In 2011, David R. Bauer and Robert A. Traina published Inductive Bible study: a Comprehensive Guide to the Practice of Hermeneutics, which updates Methodical Bible Study. This book is the principal resource for this article.

But the most thrilling aspect of this history lies in the events that prompted these scholars to formulate and develop this approach.

Why the Inductive Bible Study? 

What birthed the idea of Inductive Bible study in the hearts of Harper and White? These scholars were concerned that the methods Bible scholars employed rendered Bible Study “lifeless and devoid of clear significance for Christian Faith and ministry”—a concern still alive and well in some circles today.

The mission 

With this limitation in mind, Harper and White sought to create an approach to Bible study that encouraged students to directly study the scriptures in their mother tongue (e.g. English for English speakers) and emphasize context and structure within the Bible itself to help determine meaning.

 Furthermore, the Inductive Bible Study approach promotes personal and spiritual growth—it encourages students to develop their own bible interpretation skills and adapt the various methods to their needs. Besides, the pioneers of this approach, Bible scholars themselves, were careful to incorporate every known crucial step of Bible study to create a comprehensive process with ordered steps.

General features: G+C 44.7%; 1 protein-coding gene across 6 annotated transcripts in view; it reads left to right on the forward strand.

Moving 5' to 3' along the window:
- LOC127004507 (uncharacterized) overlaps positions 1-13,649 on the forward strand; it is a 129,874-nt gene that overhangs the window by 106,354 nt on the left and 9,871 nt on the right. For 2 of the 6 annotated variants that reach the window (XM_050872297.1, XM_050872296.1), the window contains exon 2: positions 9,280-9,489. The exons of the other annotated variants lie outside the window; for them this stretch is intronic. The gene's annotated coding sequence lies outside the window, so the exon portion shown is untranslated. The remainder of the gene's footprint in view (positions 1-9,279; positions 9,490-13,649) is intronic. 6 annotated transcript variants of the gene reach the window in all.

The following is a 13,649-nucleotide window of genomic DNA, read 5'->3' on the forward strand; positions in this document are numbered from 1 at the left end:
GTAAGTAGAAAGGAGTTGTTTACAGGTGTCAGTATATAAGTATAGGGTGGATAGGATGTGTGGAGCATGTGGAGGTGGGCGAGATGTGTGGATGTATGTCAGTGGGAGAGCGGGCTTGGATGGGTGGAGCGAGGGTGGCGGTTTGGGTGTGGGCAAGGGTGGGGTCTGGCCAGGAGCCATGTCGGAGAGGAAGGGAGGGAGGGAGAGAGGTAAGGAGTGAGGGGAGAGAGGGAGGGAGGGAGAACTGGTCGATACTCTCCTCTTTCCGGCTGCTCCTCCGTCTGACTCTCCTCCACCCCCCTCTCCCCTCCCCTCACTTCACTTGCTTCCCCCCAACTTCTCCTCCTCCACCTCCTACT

A blessing for everyone 

Consequently, the inductive bible study was born to be simple yet sophisticated, methodical yet comprehensive, and scholarly yet practical. Perhaps, one of its most outstanding characteristics is that it could be performed by any Christian, with or without formal theological training: from the busy mom to the sophisticated bible scholar. All that is needed is to adopt the mindset and learn the process of studying the Bible inductively.